It’s hard for people to execute a plan if they don’t understand it. But many executives fail to make their strategies explicit, leaving employees grasping for straws when it comes to comprehending the impact of their daily choices and activities on the company’s goals and direction.
So why are executives often resistant to disclosing their strategies? One of the biggest concerns is the risk of competitors stealing their “secret sauce.” But, as I discussed in my recent Harvard Business Review blog “It Doesn’t Matter If Competitors Know Your Strategy”, this concern is missing the point: You have bigger things to worry about if your employees are kept in the dark when it comes to your strategy and its implications for priorities and resource allocation.
Competitors aren’t the only concern when it comes to articulating a strategy. Some executives also feel their strategy is so embedded into the company that it doesn’t need to be stated. But this disables companies from testing the effectiveness and continuing relevance of a strategy as market conditions change. Finally, with the influx of information and the rapid pace of change, many executives feel shaping a strategy simply isn’t worth the time or energy. However, if you don’t choose your strategy, then in any competitive market, your customers or competitors will choose it for you.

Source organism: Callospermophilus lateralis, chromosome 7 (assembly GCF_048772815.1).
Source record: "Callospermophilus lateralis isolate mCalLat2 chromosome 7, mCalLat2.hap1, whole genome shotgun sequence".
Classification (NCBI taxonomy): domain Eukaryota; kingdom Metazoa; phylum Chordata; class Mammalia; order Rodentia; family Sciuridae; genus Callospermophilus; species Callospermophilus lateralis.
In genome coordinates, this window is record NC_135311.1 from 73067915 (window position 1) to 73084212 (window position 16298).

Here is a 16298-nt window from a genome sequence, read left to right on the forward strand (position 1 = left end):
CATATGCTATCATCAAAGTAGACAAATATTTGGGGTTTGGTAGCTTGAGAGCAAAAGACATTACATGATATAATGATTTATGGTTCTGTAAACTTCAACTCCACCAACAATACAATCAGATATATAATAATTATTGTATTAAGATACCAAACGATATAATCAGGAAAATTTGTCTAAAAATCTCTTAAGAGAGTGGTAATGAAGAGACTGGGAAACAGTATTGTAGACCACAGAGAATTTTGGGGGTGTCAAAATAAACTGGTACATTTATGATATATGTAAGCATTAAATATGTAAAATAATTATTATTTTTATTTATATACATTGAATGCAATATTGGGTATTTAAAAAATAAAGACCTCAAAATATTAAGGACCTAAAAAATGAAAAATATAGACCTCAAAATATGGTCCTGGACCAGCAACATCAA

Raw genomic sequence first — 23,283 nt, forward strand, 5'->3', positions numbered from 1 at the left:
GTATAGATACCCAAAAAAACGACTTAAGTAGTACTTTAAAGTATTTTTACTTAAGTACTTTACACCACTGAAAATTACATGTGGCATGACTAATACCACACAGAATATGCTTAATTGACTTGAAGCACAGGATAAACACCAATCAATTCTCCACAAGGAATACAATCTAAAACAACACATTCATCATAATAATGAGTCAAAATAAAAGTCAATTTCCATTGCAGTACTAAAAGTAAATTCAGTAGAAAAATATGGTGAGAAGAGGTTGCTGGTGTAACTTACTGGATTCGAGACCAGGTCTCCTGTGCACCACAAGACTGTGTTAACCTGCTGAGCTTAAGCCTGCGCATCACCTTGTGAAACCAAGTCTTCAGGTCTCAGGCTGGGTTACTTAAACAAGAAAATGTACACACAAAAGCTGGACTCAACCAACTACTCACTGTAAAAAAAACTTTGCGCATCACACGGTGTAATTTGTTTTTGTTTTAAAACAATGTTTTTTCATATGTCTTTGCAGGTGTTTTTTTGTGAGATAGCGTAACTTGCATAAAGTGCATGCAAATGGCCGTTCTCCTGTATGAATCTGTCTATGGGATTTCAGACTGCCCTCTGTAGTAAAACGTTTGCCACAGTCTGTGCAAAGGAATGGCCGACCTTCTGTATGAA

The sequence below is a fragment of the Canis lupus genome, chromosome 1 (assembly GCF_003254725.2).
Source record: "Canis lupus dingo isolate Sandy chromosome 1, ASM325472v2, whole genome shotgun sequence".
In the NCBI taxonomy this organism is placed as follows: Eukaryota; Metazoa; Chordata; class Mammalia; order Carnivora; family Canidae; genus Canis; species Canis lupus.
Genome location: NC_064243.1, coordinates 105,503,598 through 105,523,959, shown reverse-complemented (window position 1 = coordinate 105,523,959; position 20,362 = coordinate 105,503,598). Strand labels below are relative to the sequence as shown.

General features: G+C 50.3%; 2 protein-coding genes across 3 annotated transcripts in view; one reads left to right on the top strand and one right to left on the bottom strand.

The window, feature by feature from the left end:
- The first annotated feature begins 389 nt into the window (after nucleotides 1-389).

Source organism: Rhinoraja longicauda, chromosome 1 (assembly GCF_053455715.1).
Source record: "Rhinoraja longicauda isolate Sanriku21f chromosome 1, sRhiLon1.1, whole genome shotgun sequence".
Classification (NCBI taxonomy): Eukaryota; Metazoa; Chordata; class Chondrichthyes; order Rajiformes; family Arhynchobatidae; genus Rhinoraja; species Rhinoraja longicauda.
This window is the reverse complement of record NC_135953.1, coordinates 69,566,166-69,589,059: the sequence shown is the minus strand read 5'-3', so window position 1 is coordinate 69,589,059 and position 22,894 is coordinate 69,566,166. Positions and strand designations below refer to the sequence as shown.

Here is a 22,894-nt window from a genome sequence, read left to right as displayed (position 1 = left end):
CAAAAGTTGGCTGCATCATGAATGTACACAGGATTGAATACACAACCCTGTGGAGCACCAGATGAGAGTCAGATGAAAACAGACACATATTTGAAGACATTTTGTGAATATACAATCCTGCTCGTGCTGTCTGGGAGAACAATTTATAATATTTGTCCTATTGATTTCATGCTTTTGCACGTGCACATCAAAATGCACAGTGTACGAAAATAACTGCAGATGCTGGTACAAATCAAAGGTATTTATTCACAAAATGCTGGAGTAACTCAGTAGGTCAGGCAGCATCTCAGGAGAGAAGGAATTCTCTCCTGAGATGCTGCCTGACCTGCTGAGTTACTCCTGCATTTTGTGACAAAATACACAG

To be successful, it’s necessary to ensure your employees fully understand your strategy and what you hope to achieve in the year ahead. Then you must translate a strategy into actionable behaviors to ensure employees are able to carry it forward. After all, business is a performance art: Saying is not the same as doing. But if you can’t say it, clearly and concisely, your people will only have more trouble implementing it, efficiently and effectively.
Frank Cespedes is the MBA Class of 1973 Senior Lecturer of Business Administration at Harvard Business School. He has run a business, served on boards for start-ups and corporations, and consulted to many companies around the world. He is the author of six books, most recently “Aligning Strategy and Sales: The Choices, Systems, and Behaviors that Drive Effective Selling,” and many articles in Harvard Business Review, The Wall Street Journal, California Management Review, and other publications.
Follow Frank on Twitter @fvcespedes.